Is the Bible Imperfect, or Was God Unable to Create it Perfect?
Dave, an atheist on Twitter, was arguing with Man-E, a Christian who blogs here. The subjects were many, but one thread had to do with inspiration. Dave poses this seemingly unanswerable question:
This is what we in the business call a “false dichotomy.” The reason? A serious misunderstanding of divine inspiration.
God is not a suit-and-tie executive and the 40+ authors of Scripture weren’t beleaguered secretaries trying to take dictation. It was, unfortunately, a little less precise.
It was more like God gave an author an idea, and left that author to write his own expression of that idea. So the essence of what the Scripture reports is perfect, but the method of that expression is fallible since it was man who committed it to writing.
To complicate matters, we have copies of copies of copies. While these have proven very reliable as we uncover older and older copies, some variants have creeped in and that hampers us. Further complicating it is the cultural gap that exists between the ancient Israelites of the second millennium BC or the early Christians of 2000 years ago, and the average 21st century citizen.
So what we have is that God is capable of creating a perfect Bible. However, the task of writing the law was given to man and the task of preserving and teaching the Word of the Lord also to man. The textual variants, the cultural gaps, and all of the other barriers to understanding that Word are man-made, but not insurmountable.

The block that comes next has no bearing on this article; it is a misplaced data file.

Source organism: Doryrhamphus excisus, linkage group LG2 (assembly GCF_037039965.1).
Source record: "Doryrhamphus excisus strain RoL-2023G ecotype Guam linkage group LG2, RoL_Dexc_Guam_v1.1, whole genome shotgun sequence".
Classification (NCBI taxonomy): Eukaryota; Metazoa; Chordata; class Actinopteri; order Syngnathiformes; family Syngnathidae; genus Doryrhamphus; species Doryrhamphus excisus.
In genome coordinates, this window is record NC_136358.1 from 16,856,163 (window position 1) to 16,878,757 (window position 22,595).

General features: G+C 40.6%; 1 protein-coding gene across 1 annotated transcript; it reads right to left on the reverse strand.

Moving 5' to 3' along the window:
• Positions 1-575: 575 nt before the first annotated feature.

To overcome it, you either need to roll up your sleeves and study ancient culture and customs. Or crack open a good Bible commentary. I personally have a concise commentary and a Bible dictionary, both of which help me understand things in the Bible that aren’t immediately clear. There’s even an online Bible, the NET Bible, which helps with translating the ancient languages (in case that question ever pops up; but unless you blog on apologetics it rarely will).
If you’re not the solitary, bookworm type, there are people that have studied ancient culture and customs and own those resources I mentioned. They might even have better ones than I do! The Bible, in fact, mentions that not everyone is called to be a pastor or teacher (see 1 Cor 12, esp vv. 27-31) — and it is only through using all of our spiritual gifts as a body that we can grow and prosper.
To me, Dave is neither making an argument, nor a very good point within the context of a larger argument. All Dave is doing is whining that God expects him to work to understand things. And who wants that?
I think J.P. Holding is on to something here: